Senate Republican leadership is calling for Alabama GOP candidate Roy Moore to step down as the party's nominee if new allegations of his inappropriate sexual encounter with a 14-year-old girl in 1979 are true.
Both Senate Majority Leader Mitch McConnellAddison (Mitch) Mitchell McConnellFord to bolster electric vehicle production in multi-billion dollar push On The Money — GOP blocks spending bill to kick off chaotic week in congress Overnight Health Care — Presented by Alrtia — Booster shots get bipartisan rollout MORE (R-Ky.) and Sen. Cory GardnerCory GardnerProtecting the outdoors: Three cheers for America's best idea Ex-Sen. Cory Gardner joins lobbying firm Biden administration reverses Trump changes it says 'undermined' conservation program MORE (R-Colo.), the chairman of the National Republican Senatorial Committee, released brief statements on Thursday, shortly after The Washington Post published the allegations.
"If these allegations are true, he must step aside," McConnell said.
Gardner's statement echoed that from McConnell.
“The allegations against Alabama Senate candidate Roy Moore are deeply troubling,” he said. “If these allegations are found to be true, Roy Moore must drop out of the Alabama special Senate election.”
Earlier Thursday, The Washington Post reported that four women have accused Moore of pursuing relationships with them when they were teenagers and Moore was in his 30s.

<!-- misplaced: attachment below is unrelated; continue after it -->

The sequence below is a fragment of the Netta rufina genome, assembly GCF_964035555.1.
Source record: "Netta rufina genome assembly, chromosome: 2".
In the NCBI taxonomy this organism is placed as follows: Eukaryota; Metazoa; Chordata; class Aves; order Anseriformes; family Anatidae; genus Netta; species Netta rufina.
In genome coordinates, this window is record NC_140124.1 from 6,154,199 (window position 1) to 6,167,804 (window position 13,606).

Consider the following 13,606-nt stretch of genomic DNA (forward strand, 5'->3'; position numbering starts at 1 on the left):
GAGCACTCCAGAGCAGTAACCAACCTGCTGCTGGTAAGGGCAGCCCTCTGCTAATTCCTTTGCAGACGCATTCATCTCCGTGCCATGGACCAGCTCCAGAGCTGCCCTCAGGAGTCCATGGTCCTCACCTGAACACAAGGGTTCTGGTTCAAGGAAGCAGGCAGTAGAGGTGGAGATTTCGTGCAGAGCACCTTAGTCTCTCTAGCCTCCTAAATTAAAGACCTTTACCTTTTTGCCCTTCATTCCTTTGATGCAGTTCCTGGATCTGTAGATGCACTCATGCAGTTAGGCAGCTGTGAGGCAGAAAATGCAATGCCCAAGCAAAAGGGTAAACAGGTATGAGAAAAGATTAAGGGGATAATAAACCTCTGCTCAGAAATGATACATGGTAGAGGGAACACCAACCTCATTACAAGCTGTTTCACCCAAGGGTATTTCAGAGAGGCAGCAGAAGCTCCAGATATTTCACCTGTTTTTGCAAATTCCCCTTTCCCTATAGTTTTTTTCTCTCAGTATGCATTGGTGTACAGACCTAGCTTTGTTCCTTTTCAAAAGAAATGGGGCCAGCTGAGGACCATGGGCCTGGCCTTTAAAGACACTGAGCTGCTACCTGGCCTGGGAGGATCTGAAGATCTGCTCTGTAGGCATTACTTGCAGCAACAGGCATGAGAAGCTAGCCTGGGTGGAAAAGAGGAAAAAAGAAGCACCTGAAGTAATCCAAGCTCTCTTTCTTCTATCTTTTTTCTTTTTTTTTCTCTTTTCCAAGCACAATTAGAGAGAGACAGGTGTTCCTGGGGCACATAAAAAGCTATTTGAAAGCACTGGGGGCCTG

The 14-year-old, Leigh Corfman said she met GOP candidate Roy Moore when he offered to watch her during her mother's child custody hearing. Moore, at the time, served as an assistant district attorney.
Corfman, now 53, said Moore asked for her phone number, and that the two met on two more occasions. On the first, the two kissed. During the second, she said Moore removed his clothes, took off her shirt and pants, and touched her over her bra and underpants, according to the account in the newspaper.
Moore has been the favorite to win against Democratic candidate Doug Jones, but the shocking revelations could roil the race.
It's unclear whether the Alabama state party will stand by the nominee, but Alabama law bars any candidate from withdrawing their name within 76 days of an election. That could present a situation where Moore's name is on the ballot but he cannot be certified the winner if he wins, according to Alabama state law.
Sen. Luther StrangeLuther Johnson StrangePandemic proves importance of pharmaceutical innovation The Hill's Morning Report - Biden assails 'epidemic' of gun violence amid SC, Texas shootings Trump faces test of power with early endorsements MORE (R-Ala.), who ran against and lost to Moore in the September GOP primary for the Senate seat, could run a write-in campaign following the allegations against Moore. Sen. Lisa Murkowski (R-Alaska) said Thursday she has talked to Strange about potentially running a write-in campaign.
However, it is unclear whether state laws would allow Strange to run a write-in campaign.
Updated 3:00 p.m.